Let’s look at the field:
Stax builds have been making some noise recently showing up in greater numbers and grabbing a Top 16 spot (Alex Kenny – 11th) in Seattle. It is also worth noting that Chris Woltereck’s build of Blue Land uses Smokestack out of the board so being prepared for the grinding lock out strategy is important even if you don’t face a dedicated Stax deck. Counter-Top decks had a rough time of it in the first event that I split them up by Sub Archetype and Blue Land had a rough event with poster boy Chris Woltereck staying on the other coast.
Reanimator – 13.23% of the Field – Won 48.72% of Matches
Luis Scott-Vargas 5th
So much for the run as the best deck; you can’t claim that title while losing more than you win. With the banning of Mystical Tutor weakening the deck as of July 1st it looks like Reanimator will be falling back to Tier 1.5 until something can bring it a bit more consistency. I still expect the deck to come out in force as many people have it built and it will still be one of the most powerful decks in the format but I expect to see more weekends like Seattle where it comes up short of the 50% mark.
Merfolk – 10.58% of the Field – Won 53.88% of Matches
Once again stop playing Mono Blue Merfolk; it is just not as good as either of the alternatives. Seriously Tarmogoyf just took a big price hit with the change to Extended and now is the time to go pick up your set to upgrade your build. Merfolk is one of the decks that will take some collateral damage from the banning of Mystical Tutor. The deck historically feasts on Reanimator and Ad Nauseam which are the two decks that suffer most from the loss of the Mystical Tutor. Expect the field to become less kind to this metagame monster.
Zoo – 7.94% of the Field – Won 65.82% of Matches
Zoo had one of the best days that we have seen at any Legacy Open. Winning almost 2/3 of its matches Zoo continues to dominate Merfolk and also managed to keep the rest of its major match-ups at or above the 50% mark. With three representatives in the Top 8 and the highest Win Percentage Zoo was a win in the finals away from the elusive Triple Crown. That said it certainly did enough to earn the title of “Best Archetype."
Ad Nauseam – 7.94% of the Field – Won 51.35% of Matches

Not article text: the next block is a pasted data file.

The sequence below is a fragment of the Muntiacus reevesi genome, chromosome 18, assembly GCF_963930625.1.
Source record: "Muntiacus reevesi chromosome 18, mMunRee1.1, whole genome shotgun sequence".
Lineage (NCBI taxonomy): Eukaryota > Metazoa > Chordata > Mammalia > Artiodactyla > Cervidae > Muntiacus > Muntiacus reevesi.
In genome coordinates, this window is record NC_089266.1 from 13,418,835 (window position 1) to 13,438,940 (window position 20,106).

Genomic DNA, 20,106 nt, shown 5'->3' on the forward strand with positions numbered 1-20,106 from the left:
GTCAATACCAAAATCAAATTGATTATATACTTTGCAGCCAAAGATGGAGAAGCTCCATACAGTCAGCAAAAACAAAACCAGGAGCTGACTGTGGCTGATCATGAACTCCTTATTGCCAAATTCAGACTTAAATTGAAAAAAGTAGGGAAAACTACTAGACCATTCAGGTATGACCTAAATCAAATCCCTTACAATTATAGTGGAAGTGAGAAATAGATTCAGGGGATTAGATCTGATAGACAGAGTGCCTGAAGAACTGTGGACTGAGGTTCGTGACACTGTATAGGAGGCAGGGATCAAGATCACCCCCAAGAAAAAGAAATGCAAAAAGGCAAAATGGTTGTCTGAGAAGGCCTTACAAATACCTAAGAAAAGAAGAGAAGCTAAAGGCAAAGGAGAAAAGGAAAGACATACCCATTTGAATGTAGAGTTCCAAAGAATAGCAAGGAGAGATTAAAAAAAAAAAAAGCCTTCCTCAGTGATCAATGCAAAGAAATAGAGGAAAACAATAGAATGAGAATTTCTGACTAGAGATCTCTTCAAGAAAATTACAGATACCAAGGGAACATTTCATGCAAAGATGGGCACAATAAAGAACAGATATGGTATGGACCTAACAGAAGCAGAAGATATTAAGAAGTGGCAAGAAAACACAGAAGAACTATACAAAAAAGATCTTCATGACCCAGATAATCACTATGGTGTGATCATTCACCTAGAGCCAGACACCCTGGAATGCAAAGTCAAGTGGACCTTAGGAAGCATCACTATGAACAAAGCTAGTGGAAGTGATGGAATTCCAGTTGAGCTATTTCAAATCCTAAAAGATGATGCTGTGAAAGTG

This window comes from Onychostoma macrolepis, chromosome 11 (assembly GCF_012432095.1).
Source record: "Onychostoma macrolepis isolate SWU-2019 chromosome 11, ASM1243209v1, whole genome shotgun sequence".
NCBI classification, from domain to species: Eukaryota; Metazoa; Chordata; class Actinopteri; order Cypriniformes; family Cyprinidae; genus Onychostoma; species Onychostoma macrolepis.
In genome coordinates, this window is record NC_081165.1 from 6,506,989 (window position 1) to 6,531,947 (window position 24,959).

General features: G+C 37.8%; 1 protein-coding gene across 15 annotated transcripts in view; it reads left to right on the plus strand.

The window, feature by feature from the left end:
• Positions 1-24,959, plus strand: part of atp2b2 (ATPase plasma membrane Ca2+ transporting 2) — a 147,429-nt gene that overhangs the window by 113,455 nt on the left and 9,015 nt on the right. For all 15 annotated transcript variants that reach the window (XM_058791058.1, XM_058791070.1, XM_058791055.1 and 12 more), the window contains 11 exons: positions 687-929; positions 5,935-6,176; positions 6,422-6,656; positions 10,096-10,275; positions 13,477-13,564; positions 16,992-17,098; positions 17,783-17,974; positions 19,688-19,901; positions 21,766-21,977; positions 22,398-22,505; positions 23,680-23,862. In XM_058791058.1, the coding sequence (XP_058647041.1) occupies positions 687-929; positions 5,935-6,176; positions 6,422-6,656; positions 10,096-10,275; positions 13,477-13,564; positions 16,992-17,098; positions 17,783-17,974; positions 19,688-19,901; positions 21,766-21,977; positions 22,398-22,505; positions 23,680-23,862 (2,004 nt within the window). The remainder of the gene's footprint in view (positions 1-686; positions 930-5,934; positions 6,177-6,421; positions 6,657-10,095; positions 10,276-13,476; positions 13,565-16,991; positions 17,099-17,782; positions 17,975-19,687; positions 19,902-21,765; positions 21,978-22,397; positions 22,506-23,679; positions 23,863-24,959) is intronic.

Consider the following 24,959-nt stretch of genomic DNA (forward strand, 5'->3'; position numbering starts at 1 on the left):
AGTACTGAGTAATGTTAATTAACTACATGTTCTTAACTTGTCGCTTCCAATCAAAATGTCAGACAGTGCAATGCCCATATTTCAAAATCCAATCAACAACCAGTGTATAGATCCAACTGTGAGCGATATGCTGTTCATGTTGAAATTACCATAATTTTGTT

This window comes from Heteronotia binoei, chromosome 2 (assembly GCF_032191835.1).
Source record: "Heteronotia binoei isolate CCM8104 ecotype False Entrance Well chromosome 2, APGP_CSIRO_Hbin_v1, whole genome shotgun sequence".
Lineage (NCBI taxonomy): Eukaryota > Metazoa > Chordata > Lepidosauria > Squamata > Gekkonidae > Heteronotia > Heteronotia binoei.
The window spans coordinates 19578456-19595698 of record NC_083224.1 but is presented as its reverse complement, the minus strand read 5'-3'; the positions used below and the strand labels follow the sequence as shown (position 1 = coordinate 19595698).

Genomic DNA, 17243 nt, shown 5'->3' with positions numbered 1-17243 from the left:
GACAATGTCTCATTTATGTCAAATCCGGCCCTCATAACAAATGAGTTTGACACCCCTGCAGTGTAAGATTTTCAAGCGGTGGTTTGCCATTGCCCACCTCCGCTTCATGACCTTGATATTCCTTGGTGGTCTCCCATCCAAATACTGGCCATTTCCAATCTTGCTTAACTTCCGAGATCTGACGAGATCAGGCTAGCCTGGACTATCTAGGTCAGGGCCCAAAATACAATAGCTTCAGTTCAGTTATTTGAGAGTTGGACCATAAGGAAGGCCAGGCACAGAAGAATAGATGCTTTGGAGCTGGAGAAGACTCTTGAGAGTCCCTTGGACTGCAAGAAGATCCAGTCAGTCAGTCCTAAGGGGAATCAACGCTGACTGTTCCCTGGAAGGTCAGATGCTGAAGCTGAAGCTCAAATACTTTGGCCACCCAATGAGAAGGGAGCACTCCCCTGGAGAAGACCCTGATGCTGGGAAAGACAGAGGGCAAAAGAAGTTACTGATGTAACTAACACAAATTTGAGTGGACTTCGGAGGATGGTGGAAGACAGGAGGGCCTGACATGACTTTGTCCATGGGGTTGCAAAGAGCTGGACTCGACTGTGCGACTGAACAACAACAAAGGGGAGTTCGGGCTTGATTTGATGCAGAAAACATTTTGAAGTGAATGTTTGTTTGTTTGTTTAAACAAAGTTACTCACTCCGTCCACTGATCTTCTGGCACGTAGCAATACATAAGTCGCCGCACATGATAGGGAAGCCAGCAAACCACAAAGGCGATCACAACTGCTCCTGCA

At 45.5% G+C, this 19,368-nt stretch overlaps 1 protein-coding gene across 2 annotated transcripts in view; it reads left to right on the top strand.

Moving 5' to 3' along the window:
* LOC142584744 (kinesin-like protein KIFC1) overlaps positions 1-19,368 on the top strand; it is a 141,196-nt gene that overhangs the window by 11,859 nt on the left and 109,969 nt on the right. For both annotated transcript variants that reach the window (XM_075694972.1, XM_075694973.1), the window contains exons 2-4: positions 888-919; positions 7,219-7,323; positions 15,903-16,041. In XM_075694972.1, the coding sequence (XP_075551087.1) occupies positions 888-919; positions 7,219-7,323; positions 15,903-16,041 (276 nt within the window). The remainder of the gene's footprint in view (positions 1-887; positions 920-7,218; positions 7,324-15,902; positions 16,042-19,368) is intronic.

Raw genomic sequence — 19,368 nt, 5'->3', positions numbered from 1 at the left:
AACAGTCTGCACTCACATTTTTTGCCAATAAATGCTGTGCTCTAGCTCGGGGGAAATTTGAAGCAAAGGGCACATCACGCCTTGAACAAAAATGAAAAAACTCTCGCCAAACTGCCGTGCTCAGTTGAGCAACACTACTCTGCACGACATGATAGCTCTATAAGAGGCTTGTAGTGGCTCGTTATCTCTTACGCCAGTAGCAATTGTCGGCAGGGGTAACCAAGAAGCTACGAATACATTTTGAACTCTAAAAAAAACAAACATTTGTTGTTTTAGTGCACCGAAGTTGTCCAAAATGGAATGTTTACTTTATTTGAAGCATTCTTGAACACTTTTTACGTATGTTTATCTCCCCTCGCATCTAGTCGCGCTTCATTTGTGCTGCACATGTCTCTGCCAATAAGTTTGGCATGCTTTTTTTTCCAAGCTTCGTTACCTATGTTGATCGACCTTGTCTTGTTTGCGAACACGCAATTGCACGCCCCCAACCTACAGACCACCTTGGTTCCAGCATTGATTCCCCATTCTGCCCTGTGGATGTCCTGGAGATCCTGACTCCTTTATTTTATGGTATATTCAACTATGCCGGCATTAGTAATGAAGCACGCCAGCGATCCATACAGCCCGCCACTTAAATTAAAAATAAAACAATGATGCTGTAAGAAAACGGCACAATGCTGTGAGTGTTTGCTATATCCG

Kade Simonson 15th
It is worth noting that Ad Nauseam outperformed its overall record when pitted against the most popular decks in the field winning 55% (26-21) of its matches against decks with 10 or more representatives. Ad Nauseam will be hurt pretty badly by the banning of Mystical Tutor and may need to change the ratios of some of its important cards to compensate for the loss. I expect to see a lot of people bringing Ad Nauseam to St. Louis for a last run with Mystical Tutors.
New Horizons – 5.29% of the Field – Won 58.18% of Matches
Kyle Boddy 1st
Following up its breakout performance in Philadelphia New Horizons took home the title and kept its Win Percentage over 58%. Only Zoo’s spectacular day keeps it from claiming the “Best Archetype" award again. Unfortunately like Merfolk New Horizons may not be ideally situated in the post-bannings metagame. Strong match-ups with Reanimator and Ad Nauseam will hold less weight once those two decks are weakened and lose some market share.
Under the Radar
Let’s take a trip back to early this year before Ad Nauseam became the combo deck of choice; there was another combo deck going off on the tables of the StarCityGames.com Legacy Opens: Charbelcher. One of the devotees of this archetype is StarCityGames.com writer Cedric Phillips.
I feel somewhat silly calling anyone who can pull off that tie Under the Radar but here goes. If you sit down across from him at one of our Legacy Events you should expect a quick game with lots of fireworks.
Charbelcher is an extremely powerful deck that may be poised for a comeback in the post Mystical Tutor Legacy Metagame. As another deck that requires the pilot to figure out whether or not he or she can ‘go off’ it requires a lot of practice to play well. Mulligan decisions are very hard as you have a lot of calculations to do while figuring out it the hand has what it takes to win. This is not a deck to pick up lightly but if you are willing to put in the time it will reward you.
If you get an opportunity to talk to Cedric about his Legacy choice you will find that he has definitely put in the work and has an excellent feel for the deck. Cedric is well known for sticking with one archetype and leaning on familiarity with his weapon of choice and metagame knowledge to give him the edge rather than jumping from “Best Deck" to “Best Deck." His consistently strong finishes at the Legacy Opens speak for themselves: Indianapolis - 11th Atlanta – 18th Seattle – 21st.
A Few Words on the Recent Banned List Changes
The banning of Mystical Tutor rings out a death knell for Reanimator and Ad Nauseam. I’ll admit that the lackluster recent performances from the two decks left me scratching my head as to why the Tutor needed to get the axe. Maybe there is something that we don’t know in M11? Just looking at the Seattle results Reanimator and Ad Nauseam were almost the definition of mediocrity with both of their average finishes (95.76 96.33) within half a place of the median. (96)
As for the unbannings Illusionary Mask is a fun card but it just provides some redundancy for the StifleNought decks that are already around. That and a lot of judge headaches. While the card has received enough errata so that it finally works it is still a greatly misunderstood card. Grim Monolith is an interesting card to add back into the mix. Mono Brown or Mud has popped up from time to time and feels like it may be one or two cards away from making a big impact. Monolith is definitely the caliber of card that could fill the gap and one can’t help but look toward Scars of Mirrodin in the fall expecting some additional goodies.